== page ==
WordPress is one of the world’s leading, most trafficked blogging platforms. Its security is always a serious topic because many bloggers and web owners earn their livelihood from their websites.
If their WordPress sites become compromised, they’ll lose their source of income.
WordPress itself is a secure system, but there are still risks that could compromise websites and/or blogs.
Though WordPress is regularly updated and audited by expert developers, hackers can also use the same knowledge and skills to break through its defenses.
In this guide, you’ll learn about two main things:
- The basics of WordPress security
- Practical steps to follow in strengthening WordPress security
Things You Should Know About WordPress Security
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Common Threats to WordPress Blogs and Sites
WordPress uses a strong security system, but there can still be loopholes that hackers can use to infiltrate websites. The following are most common threats that can attack a WordPress site:
Virus and Malware
By use of viruses and malicious software (malware), hackers can alter codes in your site’s database and security settings.
These malware can be injected into your database through vulnerabilities in the plugins and even the themes that you use.
The purpose of these malware is to obtain information or data from your website and use them for criminal activities.
Spam no longer only refers to unwanted emails. And Spam attacks now range from bombing of unwanted comments, Negative SEO, DDoS attacks, and trackback abuse.
The purpose of spamming is to slow down your website, bring down your page ranking, or have your site penalized by Google. Spamming is a dirty trick commonly pulled off by sore competitors.
Hacking bots are automated software that is designed to hack into websites. Unlike viruses that are injected to work from inside of the website’s system, bots work from outside by attempting to access the login page.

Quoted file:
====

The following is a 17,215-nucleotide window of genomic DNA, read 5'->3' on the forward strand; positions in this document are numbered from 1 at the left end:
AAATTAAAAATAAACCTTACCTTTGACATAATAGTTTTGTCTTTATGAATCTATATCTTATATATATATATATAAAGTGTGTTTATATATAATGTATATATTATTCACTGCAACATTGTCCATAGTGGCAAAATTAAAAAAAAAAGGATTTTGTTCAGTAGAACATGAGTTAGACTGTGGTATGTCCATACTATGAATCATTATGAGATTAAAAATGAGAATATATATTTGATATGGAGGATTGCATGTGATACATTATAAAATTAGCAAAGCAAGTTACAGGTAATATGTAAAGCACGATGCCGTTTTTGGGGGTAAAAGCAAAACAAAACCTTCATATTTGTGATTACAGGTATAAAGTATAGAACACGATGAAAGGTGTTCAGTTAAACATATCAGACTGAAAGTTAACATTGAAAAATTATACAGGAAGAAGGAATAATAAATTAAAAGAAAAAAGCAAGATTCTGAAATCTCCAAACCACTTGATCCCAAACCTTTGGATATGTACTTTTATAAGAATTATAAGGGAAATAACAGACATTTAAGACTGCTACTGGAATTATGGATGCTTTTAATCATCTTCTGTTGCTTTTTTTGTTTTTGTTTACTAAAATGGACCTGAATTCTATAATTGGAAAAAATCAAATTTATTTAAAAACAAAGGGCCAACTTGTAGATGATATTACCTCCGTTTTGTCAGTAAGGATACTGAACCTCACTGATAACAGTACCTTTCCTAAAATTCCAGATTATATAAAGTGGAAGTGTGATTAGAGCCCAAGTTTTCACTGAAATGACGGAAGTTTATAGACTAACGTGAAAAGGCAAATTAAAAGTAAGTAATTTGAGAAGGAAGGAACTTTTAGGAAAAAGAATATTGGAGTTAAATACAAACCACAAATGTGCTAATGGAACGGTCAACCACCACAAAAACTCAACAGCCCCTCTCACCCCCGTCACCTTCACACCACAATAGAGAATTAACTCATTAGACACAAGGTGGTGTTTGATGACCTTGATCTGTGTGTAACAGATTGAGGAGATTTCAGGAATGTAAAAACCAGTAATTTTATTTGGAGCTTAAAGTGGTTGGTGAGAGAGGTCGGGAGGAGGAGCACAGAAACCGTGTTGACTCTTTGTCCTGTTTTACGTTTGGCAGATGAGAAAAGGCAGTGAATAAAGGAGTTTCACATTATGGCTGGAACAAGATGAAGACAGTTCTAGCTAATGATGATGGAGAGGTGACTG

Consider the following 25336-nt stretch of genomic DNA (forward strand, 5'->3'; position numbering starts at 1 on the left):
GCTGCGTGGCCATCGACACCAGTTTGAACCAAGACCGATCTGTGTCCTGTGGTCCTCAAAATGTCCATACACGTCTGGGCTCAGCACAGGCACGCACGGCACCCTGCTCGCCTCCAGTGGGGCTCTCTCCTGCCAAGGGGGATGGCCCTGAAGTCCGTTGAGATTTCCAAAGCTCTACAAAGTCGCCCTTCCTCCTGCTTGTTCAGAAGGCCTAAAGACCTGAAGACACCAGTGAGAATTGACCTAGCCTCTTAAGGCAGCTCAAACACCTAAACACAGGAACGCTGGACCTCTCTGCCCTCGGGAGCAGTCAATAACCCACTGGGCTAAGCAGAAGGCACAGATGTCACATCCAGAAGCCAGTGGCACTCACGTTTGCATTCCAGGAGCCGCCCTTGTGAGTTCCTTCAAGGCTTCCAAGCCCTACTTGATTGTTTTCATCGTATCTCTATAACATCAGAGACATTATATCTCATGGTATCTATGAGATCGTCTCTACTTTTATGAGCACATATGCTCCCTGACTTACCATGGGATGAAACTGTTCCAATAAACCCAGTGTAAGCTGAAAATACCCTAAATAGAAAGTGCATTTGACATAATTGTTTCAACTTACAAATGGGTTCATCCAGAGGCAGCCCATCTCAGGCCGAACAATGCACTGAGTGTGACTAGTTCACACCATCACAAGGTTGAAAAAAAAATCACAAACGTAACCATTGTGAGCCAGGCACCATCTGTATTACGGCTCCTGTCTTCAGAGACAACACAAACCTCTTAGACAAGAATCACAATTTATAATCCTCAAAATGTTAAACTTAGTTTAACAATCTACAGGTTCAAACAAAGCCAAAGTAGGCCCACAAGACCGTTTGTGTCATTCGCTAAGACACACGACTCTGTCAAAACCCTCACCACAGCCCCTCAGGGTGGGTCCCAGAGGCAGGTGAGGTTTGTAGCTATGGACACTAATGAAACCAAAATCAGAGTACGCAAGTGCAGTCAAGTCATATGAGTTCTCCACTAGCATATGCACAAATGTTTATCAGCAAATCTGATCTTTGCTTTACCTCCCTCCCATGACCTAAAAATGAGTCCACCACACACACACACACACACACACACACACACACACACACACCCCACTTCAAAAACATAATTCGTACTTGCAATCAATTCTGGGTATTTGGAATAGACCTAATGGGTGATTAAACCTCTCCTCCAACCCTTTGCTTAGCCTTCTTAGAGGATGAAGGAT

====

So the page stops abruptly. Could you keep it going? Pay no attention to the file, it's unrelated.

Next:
Bots attempt to break in by applying various combinations of login data and passcodes. Once bots succeed in breaking in, hackers can access your database and steal information for criminal purposes.
Common Mistakes and Weaknesses in the Security System
Many times, the loopholes found in the security system of WordPress sites are those that are made by the site owners.
Here are common examples of how you can cause vulnerability to your website:
Overlooking or forgetting to manually installing major updates.
Many think WordPress automatically updates everything when newer versions of the software are released. Actually, only minor updates are automatically installed and it’s up to you to initiate major updates.
If you don’t install major updates manually, you miss out on the new security features that will protect your site from new threats.
Using highly predictable passwords or codes.
The most classic mistake many people still make is using passwords based on birth date, anniversary, street number, etc. These kinds of information are readily accessible to hackers.
If you are using the same for your site’s login, then you are making your website into an easy give-away.
Overlooking the value of using reliable web hosting service.
In free hosting, their servers are open to all; there are little restrictions on accessibility. If anyone can access the server your site is on, then anyone can hack into it.
On the other hand, shared, dedicated and managed web hosting services offer extra protection because they keep their servers clean and functional.
If you are maintaining a website for your business, you should consider purchasing a hosting service that meets your needs.
Why It’s Important to Keep Your WordPress Blog Secure
There are several important reasons why you should strengthen the security of your WordPress site:
You don’t want to lose the money that you worked for.
One of the primary reasons why hacking exists is to get a hold of your financial account information.
If they know that your website is earning well, hackers can target your site to steal your earnings.
You don’t want to be a source of spam attacks.
If your website is infiltrated, hackers can use your website for malicious activities such as sending spam emails to spread malware or viruses.
The spam attacks can be traced down to you and you might get blamed for it. This is especially critical for websites that maintain mailing lists for their subscribers.